Font Size

    • Share to Facebook
    • Twitter
    • Email
    • Print

Letter to NY Times Magazine on New Working Class

New York Times Magazine
The Thread
Re: The Working Class

Your definition of the New Working Class (Magazine, February 26, 2017), while correct in the sense that service employees can be considered today’s “blue collar” workers, is overly narrow.  We believe that anyone who earns a wage should be considered part of the new working class, whether they sit at a computer, teach schoolchildren, serve lattes or lay pipe.  This includes millions of Americans traditionally considered middle class, but who (like the service workers in your cover story) struggle to pay the bills and save for retirement.  Today’s working class are tomorrow’s retirees, but only half of all workers have employer-provided pensions or retirement plans. Some 40% of workers have been unable to set aside significant savings for their senior years.  This broader group of “working class” Americans are now in danger of losing basic retirement security safety net protections, as Congressional budget-cutters target Social Security, Medicare, and Medicaid, which more than one hundred million beneficiaries depend on.  That is what truly unites service workers and middle income earners into a new working class, much more than whether they wear an apron or necktie to work.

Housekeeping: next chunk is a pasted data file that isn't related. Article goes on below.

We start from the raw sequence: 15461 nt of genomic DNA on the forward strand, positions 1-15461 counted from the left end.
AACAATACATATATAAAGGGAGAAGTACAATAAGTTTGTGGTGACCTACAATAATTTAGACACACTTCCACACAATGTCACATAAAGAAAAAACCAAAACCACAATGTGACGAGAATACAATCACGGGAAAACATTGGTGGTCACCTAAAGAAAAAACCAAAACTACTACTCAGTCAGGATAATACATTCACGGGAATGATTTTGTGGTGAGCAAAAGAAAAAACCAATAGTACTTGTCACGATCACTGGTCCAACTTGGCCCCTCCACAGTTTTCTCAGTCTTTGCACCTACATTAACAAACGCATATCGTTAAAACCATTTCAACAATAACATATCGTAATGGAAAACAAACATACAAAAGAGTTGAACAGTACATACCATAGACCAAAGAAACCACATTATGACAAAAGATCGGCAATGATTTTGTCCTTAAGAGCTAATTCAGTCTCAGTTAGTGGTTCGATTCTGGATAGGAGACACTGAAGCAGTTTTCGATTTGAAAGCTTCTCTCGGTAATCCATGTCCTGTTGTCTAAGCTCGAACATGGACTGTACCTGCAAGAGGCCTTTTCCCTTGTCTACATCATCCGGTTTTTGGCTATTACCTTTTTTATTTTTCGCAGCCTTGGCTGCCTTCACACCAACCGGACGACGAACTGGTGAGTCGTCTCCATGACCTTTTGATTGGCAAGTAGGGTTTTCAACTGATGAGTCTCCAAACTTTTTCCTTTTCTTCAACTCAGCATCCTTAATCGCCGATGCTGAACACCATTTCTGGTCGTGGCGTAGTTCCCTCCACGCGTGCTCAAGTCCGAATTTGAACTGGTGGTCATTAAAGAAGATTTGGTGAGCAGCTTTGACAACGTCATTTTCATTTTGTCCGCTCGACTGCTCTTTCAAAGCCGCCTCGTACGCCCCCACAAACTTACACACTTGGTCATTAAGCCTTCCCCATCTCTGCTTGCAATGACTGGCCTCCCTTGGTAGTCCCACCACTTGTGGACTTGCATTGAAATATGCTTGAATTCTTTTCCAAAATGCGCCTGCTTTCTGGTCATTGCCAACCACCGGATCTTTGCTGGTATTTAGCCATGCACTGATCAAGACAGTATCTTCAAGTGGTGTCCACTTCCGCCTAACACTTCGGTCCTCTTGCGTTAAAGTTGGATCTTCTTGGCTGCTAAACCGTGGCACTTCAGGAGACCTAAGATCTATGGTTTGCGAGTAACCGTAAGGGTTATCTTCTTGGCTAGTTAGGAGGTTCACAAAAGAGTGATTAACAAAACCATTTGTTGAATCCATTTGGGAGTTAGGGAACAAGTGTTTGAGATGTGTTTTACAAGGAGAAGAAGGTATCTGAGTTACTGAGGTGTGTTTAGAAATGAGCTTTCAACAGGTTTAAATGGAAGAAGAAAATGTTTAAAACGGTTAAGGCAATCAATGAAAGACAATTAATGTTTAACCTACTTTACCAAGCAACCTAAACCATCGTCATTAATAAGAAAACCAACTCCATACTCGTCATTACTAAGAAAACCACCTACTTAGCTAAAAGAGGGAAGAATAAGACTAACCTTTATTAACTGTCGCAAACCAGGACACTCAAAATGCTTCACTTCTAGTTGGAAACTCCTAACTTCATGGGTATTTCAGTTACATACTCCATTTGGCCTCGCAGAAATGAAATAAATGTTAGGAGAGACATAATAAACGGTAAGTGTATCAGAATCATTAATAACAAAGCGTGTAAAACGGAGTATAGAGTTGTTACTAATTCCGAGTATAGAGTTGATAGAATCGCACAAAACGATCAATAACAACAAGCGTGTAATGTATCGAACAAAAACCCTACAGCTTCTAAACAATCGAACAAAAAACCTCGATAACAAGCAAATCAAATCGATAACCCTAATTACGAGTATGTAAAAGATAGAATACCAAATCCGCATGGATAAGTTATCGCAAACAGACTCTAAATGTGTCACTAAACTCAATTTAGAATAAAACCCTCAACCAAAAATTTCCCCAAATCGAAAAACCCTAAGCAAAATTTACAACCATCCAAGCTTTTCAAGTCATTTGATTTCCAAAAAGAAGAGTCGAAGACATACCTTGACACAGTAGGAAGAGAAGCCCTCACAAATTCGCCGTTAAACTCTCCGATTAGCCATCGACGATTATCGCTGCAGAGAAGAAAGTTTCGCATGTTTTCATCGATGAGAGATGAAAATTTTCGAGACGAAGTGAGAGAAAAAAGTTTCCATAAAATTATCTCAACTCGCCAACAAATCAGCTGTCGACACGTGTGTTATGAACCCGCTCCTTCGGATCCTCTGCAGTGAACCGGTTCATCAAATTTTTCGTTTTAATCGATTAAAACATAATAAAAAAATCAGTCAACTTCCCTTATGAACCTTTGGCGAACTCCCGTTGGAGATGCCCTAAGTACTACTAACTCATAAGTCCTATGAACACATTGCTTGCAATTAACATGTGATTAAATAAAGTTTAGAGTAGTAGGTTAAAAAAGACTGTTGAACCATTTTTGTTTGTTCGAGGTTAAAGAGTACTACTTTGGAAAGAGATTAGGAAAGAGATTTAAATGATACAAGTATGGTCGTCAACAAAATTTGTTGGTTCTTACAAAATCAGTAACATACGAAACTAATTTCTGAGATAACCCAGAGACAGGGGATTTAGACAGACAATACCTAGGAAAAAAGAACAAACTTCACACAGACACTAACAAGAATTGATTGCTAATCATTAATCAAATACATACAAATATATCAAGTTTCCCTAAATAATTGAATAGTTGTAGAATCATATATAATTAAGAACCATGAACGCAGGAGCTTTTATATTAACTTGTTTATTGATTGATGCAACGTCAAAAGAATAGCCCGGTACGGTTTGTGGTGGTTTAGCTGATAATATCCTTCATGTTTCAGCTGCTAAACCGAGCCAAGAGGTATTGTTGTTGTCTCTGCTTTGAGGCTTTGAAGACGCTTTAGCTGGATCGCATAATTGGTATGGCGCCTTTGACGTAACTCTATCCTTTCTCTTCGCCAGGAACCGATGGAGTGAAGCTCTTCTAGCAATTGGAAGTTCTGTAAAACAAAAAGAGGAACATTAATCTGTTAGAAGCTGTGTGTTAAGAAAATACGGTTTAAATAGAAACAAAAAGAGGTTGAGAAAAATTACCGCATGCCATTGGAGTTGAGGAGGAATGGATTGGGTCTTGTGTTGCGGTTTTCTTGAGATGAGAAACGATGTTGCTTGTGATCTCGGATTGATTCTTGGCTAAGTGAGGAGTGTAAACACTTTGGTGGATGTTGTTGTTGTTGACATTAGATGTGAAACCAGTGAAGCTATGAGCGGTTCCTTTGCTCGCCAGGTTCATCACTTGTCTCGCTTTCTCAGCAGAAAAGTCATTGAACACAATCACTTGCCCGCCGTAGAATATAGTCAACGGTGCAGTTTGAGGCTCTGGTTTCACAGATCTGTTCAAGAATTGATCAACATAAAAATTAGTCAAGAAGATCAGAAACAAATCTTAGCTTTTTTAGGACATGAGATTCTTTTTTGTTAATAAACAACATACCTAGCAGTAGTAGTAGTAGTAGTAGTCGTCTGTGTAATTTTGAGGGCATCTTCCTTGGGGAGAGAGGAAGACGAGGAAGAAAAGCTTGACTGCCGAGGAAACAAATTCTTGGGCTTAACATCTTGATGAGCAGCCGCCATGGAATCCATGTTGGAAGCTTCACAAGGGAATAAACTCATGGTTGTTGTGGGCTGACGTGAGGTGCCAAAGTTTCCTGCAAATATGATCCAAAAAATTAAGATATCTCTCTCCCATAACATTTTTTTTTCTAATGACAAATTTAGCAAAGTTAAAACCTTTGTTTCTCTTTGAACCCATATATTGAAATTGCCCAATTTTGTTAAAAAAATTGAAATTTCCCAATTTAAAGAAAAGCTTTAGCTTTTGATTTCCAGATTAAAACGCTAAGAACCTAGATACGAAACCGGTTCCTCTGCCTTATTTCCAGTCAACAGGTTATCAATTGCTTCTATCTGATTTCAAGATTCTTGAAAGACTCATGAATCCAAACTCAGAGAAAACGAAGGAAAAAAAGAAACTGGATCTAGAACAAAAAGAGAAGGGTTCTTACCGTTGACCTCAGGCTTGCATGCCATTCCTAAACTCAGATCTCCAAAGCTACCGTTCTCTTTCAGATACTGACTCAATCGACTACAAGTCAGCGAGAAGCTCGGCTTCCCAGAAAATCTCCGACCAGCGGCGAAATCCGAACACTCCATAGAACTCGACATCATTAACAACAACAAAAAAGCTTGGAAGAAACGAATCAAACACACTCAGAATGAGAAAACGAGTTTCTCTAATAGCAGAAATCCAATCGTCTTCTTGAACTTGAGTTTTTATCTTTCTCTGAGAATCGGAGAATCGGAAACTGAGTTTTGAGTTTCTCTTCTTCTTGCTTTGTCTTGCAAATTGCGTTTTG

Max Richtman

President & CEO,
National Committee to Preserve Social Security & Medicare
Washington, DC  20002


Subscribe e-Alerts

Sign up to receive National Committee updates on Social Security and Medicare.

Read Our Blog

A New Commissioner and Boosted Budget Would Go a Long Way at SSA

National Committee president Max Richtman expressed deep concern today about the lack of an appointed leader at the Social Security Administration (SSA) --- and inadequate funding for the agency.

Read More




Copyright © 2018 by NCPSSM
Login  |